4. Incorrect Use of Cheating
Cheating and forced reps are advanced techniques that allow the lifter to train beyond normal. Taken past the point of failure, the muscle is literally forced to grow. When incorrectly performed, a cheating or forced rep can push or pull the lifter out of the groove. The weight collapses and a spotter must come to the rescue.

Cheating movements work; real world data prove this statement. Yet cheating, by definition, is dangerous. Any time you use momentum to artificially goose rep speed, thus allowing you to handle more poundage than when using strict techniques, you risk injury. To play if safe, use the bare minimum cheat to complete the rep. On forced reps, make sure your training partner is on your wave length. Don't go crazy.

5. Training Too Often
How does overtraining relate to injury? It negatively impacts the body's overall level of strength and conditioning. Overtraining saps energy, retarding progress. You can't grow when you're overtrained. It also interferes with both the muscles and the nervous system's ability to recuperate - ATP (adenosine triphosphate, an energy compound in the cells) and glycogen stores are severely depleted when an agitated metabolic status is present. In such a depleted, weakened state, is it any wonder that injury is common, particularly if the athlete insists on handling big weights? The solution is to cut back to 3-4 training sessions per week and keep session length to no more than an hour.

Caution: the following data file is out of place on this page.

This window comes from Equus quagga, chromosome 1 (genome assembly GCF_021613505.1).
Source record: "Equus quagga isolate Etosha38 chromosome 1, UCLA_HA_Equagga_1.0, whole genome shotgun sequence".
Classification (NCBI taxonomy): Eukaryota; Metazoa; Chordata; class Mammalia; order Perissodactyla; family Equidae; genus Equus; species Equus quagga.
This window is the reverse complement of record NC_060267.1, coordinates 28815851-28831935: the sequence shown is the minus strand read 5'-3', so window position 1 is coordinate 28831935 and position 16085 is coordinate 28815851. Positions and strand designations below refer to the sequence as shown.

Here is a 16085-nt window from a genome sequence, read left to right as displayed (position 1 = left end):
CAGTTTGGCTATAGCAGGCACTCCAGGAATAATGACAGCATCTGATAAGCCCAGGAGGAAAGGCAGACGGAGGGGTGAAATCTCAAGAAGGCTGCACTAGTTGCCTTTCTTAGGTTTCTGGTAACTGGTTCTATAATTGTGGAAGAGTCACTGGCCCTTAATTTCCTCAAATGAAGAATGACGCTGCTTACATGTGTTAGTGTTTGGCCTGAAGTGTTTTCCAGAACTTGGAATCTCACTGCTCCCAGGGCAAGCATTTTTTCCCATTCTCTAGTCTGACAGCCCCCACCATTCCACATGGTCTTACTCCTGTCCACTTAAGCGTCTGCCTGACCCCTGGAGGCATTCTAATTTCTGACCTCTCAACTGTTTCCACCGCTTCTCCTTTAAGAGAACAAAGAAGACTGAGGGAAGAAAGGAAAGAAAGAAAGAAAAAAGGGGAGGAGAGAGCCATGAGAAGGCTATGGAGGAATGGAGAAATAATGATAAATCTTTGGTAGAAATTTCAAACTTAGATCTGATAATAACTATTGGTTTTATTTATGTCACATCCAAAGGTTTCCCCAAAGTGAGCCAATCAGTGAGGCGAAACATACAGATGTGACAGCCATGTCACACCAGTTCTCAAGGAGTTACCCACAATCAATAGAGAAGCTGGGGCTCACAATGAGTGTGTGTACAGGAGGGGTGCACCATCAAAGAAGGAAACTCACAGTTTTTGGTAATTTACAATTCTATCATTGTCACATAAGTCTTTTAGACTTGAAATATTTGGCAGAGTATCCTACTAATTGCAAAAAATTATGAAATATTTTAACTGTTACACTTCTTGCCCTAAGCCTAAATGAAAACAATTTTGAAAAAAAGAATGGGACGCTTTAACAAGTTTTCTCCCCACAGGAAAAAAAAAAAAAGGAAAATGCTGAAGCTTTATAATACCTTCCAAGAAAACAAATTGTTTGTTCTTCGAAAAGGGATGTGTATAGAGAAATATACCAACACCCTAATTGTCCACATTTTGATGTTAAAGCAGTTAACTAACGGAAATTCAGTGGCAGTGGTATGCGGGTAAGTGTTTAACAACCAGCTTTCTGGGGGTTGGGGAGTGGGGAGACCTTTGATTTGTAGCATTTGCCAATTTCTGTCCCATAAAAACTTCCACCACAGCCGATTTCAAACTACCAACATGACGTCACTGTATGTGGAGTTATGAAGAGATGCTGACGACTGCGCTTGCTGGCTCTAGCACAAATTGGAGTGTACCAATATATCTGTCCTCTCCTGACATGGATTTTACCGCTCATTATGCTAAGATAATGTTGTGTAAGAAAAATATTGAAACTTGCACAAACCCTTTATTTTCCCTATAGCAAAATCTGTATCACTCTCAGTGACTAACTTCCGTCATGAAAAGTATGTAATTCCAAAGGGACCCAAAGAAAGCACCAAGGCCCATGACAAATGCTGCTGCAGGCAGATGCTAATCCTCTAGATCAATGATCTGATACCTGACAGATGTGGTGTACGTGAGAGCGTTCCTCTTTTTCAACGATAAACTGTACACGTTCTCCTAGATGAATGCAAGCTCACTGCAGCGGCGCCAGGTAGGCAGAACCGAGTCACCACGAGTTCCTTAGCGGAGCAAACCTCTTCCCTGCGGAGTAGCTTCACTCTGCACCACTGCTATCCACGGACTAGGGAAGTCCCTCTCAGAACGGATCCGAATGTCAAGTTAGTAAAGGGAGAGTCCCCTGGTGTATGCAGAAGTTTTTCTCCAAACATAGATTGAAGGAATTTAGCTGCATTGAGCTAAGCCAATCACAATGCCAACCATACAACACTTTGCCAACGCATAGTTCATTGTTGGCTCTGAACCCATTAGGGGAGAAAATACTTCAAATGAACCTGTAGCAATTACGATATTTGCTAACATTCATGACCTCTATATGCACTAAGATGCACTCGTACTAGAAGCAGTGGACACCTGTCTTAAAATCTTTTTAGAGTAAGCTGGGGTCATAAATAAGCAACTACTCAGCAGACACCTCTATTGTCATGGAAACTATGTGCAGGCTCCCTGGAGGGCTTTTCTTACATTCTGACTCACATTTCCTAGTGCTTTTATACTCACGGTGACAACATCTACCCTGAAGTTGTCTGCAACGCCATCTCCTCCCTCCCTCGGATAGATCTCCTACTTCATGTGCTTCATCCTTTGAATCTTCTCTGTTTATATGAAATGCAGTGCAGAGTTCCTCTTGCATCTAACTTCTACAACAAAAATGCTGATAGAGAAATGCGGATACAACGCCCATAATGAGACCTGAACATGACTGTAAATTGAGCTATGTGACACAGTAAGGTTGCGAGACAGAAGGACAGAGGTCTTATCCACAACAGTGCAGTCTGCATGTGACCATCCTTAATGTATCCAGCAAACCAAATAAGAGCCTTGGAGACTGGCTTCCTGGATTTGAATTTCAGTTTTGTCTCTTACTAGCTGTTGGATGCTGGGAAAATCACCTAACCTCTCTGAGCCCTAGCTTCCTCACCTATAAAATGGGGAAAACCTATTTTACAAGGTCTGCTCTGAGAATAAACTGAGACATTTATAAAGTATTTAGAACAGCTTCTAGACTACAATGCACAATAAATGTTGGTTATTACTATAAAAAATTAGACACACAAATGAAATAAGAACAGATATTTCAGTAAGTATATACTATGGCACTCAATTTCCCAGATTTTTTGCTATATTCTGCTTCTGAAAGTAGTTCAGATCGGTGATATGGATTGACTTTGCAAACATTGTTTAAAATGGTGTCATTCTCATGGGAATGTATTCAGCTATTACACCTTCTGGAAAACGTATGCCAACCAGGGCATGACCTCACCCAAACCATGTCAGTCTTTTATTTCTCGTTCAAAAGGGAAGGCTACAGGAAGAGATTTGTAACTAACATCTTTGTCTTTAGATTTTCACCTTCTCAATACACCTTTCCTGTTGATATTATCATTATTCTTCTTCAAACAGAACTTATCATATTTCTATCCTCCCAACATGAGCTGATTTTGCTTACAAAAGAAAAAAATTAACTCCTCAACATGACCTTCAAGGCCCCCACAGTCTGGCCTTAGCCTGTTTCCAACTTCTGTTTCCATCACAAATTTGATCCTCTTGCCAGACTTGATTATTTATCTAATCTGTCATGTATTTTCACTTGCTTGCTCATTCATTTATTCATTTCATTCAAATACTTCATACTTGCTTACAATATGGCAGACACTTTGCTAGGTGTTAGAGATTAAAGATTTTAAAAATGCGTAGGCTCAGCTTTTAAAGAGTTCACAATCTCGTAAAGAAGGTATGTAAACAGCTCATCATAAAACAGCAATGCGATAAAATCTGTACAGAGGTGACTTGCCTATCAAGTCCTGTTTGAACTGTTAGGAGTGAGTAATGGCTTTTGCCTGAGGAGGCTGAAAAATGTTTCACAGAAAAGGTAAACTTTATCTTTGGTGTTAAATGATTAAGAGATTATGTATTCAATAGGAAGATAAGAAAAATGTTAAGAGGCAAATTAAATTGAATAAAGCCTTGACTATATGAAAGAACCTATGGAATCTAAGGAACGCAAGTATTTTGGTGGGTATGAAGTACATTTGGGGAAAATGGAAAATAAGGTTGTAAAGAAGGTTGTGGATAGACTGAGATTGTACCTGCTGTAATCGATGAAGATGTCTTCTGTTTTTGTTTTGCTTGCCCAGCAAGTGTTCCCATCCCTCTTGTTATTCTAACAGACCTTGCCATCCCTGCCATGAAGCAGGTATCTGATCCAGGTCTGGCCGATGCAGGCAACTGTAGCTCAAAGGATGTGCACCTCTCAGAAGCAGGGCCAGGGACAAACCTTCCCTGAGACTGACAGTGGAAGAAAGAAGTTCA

6. Not Stretching
Stretching is different from warming up. Properly performed, a stretch helps relax and elongate a muscle after warm up and before and after weight training. As a result of warming up and stretching, the muscle is warm, loose and neurologically alert - in its most pliable and injury resistant state. In addition, stretching between sets actually helps build muscle by promoting muscular circulation and increasing the elasticity of the fascia casing surrounding the muscle. Finally, if you perform muscle specific stretches at the end of your workout, you'll virtually eliminate next day soreness.

7. Inadequate Warm Up
Let's define our terms. A warm up is usually a high rep, low intensity, quick paced exercise used to increase blood flow to the muscle. This quick, light movement raises the temperature of the involved muscle while decreasing blood viscosity and promoting flexibility and mobility. How? Everyone knows that a warm muscle with blood coursing through it is more elastic and pliable than a cold, stiff muscle. Riding a stationary bike, jogging, swimming, stair climbing and some high rep weight training are recommended forms of warming up.